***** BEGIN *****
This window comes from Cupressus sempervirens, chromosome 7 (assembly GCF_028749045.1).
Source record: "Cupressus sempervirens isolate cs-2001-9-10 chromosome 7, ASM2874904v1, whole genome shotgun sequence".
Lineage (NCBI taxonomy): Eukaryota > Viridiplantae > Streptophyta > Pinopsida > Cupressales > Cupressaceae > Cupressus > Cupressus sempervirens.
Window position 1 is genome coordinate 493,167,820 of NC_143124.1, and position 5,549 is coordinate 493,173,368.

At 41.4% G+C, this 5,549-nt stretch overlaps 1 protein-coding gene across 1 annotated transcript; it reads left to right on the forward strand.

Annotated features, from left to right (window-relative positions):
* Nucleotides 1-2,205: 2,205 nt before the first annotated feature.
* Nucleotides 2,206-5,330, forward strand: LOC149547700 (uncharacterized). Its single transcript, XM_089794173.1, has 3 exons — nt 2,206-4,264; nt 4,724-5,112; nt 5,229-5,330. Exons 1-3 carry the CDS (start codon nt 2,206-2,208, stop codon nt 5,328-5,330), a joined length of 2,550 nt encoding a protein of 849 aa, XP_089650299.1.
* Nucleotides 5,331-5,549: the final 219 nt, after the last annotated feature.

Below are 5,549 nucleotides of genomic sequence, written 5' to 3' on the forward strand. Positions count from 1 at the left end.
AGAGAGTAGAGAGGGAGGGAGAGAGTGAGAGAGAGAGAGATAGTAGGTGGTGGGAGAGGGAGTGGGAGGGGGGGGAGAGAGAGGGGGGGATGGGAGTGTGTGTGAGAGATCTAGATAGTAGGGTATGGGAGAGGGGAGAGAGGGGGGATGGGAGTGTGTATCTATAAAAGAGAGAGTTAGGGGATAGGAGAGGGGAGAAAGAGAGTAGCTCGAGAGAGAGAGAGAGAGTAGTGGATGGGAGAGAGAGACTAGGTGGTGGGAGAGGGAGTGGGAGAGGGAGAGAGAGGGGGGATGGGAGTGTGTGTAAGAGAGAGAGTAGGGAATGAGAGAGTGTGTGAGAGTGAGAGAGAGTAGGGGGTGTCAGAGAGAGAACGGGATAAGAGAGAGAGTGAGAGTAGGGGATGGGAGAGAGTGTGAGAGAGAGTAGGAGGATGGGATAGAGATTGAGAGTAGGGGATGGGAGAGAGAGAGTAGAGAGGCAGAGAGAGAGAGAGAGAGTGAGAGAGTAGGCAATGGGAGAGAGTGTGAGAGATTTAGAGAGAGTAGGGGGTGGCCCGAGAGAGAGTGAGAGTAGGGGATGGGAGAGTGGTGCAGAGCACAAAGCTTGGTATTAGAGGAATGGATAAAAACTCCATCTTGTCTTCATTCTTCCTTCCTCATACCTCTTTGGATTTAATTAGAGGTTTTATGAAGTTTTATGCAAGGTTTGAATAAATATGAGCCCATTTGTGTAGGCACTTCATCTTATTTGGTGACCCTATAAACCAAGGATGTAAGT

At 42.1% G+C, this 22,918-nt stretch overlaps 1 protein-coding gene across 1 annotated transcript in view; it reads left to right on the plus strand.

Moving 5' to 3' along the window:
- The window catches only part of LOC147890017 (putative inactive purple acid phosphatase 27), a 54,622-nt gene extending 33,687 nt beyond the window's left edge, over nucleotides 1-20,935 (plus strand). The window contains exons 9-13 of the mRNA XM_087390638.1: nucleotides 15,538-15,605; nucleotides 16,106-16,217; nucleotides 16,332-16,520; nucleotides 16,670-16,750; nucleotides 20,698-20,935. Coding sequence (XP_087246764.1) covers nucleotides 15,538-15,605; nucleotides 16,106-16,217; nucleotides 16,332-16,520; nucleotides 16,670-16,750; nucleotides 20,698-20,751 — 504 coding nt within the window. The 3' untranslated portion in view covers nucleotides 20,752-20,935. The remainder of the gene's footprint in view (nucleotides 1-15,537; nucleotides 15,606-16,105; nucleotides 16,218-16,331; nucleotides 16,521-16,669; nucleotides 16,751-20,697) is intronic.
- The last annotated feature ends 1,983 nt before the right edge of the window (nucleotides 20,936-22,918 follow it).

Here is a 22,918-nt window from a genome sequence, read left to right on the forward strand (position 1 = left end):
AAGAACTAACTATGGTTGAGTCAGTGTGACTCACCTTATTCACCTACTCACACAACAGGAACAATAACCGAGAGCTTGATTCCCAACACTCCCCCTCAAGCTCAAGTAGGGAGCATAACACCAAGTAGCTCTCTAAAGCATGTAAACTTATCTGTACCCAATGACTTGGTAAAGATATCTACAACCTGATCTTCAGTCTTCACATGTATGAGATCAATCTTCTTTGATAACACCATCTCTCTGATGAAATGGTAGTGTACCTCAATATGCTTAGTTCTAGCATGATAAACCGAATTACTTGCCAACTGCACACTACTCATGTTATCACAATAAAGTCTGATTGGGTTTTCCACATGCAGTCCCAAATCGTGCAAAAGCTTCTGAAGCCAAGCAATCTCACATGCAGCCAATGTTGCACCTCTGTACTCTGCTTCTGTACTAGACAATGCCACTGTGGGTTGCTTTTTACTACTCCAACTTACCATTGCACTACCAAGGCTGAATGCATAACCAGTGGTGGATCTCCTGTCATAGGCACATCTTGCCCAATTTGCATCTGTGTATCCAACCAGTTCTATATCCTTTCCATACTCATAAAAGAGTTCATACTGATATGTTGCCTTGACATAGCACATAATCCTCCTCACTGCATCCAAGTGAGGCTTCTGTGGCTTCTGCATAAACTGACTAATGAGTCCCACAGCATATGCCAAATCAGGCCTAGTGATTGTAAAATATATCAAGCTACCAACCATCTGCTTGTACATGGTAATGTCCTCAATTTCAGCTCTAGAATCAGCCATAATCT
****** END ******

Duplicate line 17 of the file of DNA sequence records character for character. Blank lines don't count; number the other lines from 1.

AAGAACTAACTATGGTTGAGTCAGTGTGACTCACCTTATTCACCTACTCACACAACAGGAACAATAACCGAGAGCTTGATTCCCAACACTCCCCCTCAAGCTCAAGTAGGGAGCATAACACCAAGTAGCTCTCTAAAGCATGTAAACTTATCTGTACCCAATGACTTGGTAAAGATATCTACAACCTGATCTTCAGTCTTCACATGTATGAGATCAATCTTCTTTGATAACACCATCTCTCTGATGAAATGGTAGTGTACCTCAATATGCTTAGTTCTAGCATGATAAACCGAATTACTTGCCAACTGCACACTACTCATGTTATCACAATAAAGTCTGATTGGGTTTTCCACATGCAGTCCCAAATCGTGCAAAAGCTTCTGAAGCCAAGCAATCTCACATGCAGCCAATGTTGCACCTCTGTACTCTGCTTCTGTACTAGACAATGCCACTGTGGGTTGCTTTTTACTACTCCAACTTACCATTGCACTACCAAGGCTGAATGCATAACCAGTGGTGGATCTCCTGTCATAGGCACATCTTGCCCAATTTGCATCTGTGTATCCAACCAGTTCTATATCCTTTCCATACTCATAAAAGAGTTCATACTGATATGTTGCCTTGACATAGCACATAATCCTCCTCACTGCATCCAAGTGAGGCTTCTGTGGCTTCTGCATAAACTGACTAATGAGTCCCACAGCATATGCCAAATCAGGCCTAGTGATTGTAAAATATATCAAGCTACCAACCATCTGCTTGTACATGGTAATGTCCTCAATTTCAGCTCTAGAATCAGCCATAATCT